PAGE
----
I was the only woman in a seminary course on negative theology. One day, a young man raised his hand and asked, “What about an ordinary housewife? How could a person like that live this life of prayer?”
Today is December 26. It is still Christmas and it will be until January 6. My mother did not think so. On the evening of December 25 she tossed the tree, put away the decorations, fed the family the leftovers and announced it was 365 days until Christmas. For her the Depression stole Christmas, widening the gulf between those who have and those who do not.
By conviction and temperament, President Obama seeks the middle ground. Though many of his opponents see him as a wild radical, intent on expanding the reach of government at all costs, his actions reveal something quite different: a pragmatist interested in striking a bargain.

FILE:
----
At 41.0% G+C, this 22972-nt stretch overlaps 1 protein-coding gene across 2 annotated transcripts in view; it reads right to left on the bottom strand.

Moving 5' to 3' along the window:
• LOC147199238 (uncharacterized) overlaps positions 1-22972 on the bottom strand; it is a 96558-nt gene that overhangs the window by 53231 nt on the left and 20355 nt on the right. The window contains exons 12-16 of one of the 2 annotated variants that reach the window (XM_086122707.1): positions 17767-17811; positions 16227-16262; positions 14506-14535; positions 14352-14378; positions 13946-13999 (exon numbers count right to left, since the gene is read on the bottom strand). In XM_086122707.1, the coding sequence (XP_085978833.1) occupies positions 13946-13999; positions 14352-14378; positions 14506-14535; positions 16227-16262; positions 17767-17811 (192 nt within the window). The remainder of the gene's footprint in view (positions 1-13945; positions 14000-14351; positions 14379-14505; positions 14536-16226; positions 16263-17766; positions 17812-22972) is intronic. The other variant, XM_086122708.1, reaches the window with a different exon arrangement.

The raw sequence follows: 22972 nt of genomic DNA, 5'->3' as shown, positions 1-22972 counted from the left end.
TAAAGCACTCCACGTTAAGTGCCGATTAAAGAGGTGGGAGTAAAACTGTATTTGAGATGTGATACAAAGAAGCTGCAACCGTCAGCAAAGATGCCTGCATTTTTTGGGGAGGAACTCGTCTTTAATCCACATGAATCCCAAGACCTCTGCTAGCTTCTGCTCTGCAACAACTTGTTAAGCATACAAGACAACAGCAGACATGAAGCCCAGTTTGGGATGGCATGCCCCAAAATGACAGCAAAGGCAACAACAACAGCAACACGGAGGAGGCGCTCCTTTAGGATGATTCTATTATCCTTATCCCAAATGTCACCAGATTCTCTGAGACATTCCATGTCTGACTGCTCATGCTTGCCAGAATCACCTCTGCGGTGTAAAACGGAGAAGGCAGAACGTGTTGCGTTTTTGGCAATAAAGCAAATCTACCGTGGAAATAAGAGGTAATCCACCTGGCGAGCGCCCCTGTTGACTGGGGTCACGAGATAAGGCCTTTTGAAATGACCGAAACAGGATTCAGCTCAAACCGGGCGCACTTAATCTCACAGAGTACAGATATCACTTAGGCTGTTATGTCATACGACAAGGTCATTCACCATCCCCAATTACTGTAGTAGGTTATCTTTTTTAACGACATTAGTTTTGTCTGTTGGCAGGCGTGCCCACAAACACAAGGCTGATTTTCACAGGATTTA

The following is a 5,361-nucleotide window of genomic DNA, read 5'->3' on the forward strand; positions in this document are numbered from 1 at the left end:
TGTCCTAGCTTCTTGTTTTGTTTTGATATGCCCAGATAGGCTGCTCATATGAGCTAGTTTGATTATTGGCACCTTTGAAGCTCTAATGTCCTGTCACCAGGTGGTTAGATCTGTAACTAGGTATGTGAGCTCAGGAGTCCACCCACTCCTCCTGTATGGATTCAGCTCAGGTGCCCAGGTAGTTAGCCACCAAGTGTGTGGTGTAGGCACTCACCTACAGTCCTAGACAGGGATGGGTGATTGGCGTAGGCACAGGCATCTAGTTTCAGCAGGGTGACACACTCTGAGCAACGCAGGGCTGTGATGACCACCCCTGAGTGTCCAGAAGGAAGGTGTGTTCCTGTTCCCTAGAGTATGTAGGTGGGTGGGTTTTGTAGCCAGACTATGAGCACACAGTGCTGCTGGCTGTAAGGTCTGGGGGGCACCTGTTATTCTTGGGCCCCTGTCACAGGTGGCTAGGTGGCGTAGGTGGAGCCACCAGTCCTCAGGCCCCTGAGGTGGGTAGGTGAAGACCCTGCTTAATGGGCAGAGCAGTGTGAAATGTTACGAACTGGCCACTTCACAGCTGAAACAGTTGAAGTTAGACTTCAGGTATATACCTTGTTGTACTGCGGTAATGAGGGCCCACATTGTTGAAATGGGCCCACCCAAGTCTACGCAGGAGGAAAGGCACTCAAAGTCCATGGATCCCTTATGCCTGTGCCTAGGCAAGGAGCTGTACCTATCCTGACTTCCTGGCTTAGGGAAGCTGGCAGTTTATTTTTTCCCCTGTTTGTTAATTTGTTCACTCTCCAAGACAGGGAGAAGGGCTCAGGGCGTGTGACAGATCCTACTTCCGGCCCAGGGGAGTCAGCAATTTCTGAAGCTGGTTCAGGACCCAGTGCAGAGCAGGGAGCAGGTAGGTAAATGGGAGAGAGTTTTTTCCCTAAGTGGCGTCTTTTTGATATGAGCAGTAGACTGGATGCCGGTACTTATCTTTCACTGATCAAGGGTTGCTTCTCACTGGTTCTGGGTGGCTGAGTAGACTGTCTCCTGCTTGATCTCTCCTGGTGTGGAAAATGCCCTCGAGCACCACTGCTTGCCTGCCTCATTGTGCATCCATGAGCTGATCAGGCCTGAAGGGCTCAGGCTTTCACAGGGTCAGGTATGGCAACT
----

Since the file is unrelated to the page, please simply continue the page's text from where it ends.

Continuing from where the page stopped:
Kelly Gissendaner sits on death row, awaiting execution by the state of Georgia, having been convicted of the murder of her husband. Jennifer McBride met Gissendaner in a theology program for inmates in which McBride was teaching. McBride, who now teaches at Wartburg College, says that Gissendaner confessed her crime, repented, and has become a redeemed person. She’s been reconciled to her children, she ministers to other inmates in prison, and counsels troubled youth. In the theology program, Gissendaner started a correspondence with German theologian Jürgen Moltmann, finding hope in his theology of hope. Gissendaner’s initial date for execution was postponed due to concerns about the chemicals being used (CNN.com, March 6).